Examines the dangerous business of snaring sponges on the ocean's floor that are sold via an auction exchange. Dimitri, the crooked-head of a Florida sponge-exchange, tries to prevent a ... See full summary »
In 1944, Kay and Jane travel on an overnight train from Miami to New York, accompanied by Harry. Kay is the mistress of "The Man", a rich industrialist, whom they are to meet so that they ... See full summary »
Dagwood wants to join the trout club and Blondie wants a fur coat. Jealousy reigns when Dag's old girlfriend Joan shows up, but nothing else matters when a drawing at the movie theatre provides money for the coat.
Joe Bagley, owner of the Blue Heaven Club, tries to foster a romance between shy pianist Sandy Elliott and band vocalist June Mayfield. Joe tells June that Sandy is really a professional, ... See full summary »
In this second attempt to base a series on the long running comic strip, Blondie is a stay at home mother to Cookie and Alexander. Husband Dagwood toils in an office where his boss Mr. ... See full summary »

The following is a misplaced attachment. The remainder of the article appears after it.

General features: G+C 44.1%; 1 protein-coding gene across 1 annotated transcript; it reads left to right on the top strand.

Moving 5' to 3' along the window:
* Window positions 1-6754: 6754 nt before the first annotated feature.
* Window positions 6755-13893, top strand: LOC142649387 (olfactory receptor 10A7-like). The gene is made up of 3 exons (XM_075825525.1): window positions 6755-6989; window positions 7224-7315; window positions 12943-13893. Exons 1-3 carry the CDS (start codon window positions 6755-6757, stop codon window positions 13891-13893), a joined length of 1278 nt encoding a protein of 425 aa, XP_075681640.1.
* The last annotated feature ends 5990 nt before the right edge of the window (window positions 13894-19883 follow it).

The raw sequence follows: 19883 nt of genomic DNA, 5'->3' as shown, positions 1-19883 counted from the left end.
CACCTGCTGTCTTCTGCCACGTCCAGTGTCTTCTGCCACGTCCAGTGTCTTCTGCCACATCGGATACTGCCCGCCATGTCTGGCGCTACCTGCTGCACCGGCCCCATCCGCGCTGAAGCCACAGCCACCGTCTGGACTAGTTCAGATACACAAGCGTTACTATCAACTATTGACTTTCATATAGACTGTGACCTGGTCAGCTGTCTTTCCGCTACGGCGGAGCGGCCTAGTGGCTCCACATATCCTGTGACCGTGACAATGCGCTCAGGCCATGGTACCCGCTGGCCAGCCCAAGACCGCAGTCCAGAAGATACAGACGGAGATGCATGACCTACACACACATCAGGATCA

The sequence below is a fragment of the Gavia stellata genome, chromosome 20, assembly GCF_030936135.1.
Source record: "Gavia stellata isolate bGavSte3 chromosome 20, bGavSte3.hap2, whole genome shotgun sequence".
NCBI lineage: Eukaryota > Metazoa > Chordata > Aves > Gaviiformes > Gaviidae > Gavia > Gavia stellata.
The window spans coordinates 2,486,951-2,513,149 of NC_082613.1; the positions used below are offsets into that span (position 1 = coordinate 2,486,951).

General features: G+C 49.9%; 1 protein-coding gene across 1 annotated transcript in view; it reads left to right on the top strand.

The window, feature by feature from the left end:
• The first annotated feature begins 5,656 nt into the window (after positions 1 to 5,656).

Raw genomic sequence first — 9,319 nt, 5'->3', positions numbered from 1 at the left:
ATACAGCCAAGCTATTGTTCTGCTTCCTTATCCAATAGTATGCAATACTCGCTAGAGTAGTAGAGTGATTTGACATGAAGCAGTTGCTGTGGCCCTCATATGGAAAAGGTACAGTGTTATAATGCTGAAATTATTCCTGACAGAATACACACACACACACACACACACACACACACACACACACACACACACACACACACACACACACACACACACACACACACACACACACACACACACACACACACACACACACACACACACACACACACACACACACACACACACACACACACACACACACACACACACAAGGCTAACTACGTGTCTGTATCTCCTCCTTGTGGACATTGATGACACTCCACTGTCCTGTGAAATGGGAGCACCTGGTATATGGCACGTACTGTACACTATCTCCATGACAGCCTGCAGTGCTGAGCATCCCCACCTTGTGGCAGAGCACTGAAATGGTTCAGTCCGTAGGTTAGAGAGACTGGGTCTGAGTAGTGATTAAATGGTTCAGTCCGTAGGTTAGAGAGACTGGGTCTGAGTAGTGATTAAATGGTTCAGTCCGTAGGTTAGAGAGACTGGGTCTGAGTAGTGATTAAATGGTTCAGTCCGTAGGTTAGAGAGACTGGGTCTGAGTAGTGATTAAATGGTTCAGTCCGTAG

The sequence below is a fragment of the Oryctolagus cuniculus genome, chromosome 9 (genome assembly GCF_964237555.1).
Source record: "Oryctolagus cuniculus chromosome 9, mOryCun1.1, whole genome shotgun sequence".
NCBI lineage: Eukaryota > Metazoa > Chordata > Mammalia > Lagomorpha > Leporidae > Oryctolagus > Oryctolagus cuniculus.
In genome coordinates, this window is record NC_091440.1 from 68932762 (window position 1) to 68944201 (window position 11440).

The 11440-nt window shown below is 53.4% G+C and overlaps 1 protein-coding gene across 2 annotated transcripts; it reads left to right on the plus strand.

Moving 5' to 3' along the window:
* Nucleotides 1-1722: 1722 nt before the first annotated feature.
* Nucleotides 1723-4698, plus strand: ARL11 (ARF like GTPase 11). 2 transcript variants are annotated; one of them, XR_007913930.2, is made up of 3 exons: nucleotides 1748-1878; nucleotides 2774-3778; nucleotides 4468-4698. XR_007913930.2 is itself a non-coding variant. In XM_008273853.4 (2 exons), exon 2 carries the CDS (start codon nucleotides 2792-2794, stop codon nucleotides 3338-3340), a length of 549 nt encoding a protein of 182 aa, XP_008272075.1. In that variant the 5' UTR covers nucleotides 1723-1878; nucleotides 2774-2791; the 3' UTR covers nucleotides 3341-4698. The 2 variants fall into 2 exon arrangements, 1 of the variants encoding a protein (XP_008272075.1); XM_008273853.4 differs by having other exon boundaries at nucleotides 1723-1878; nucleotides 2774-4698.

One of the bigger victims of typecasting was Arthur Lake. After a while no one could see him as anything else but the henpecked Dagwood Bumstead from the Blondie comics. Lake did a series of films for Columbia Pictures that ended in 1951 based on Chic Young's comic strip. One of the reasons it came to an end was the blacklist troubles of Penny Singleton playing Blondie.
While Lake lived there was no one else who could remotely be considered for the part of Dagwood and he was considered for nothing else. So in 1957 Blondie got revived for television with Pamela Britton as Blondie. Their two children were Stuffy Singer and Ann Barnes. The Woodleys the ever prying neighbors were Harold Peary and Hollis Irving. And Dagwood's boss J.C. Dithers was Florenz Ames.
Dagwood was a trip. Those eight inch concoctions of sandwich he made, his constant collisions with the poor mailman while racing for the bus. Honestly I never figured out why this guy just didn't time his deliveries when he knew Lake was at work. And his razor like mind when it came to math. I still remember those adding machine noises he made while working with figures. All in his head and he was always right. Today he'd be working at some top secret government project.
It was a funny show, but sad to say it only lasted a season. And poor Arthur Lake could never get another role.
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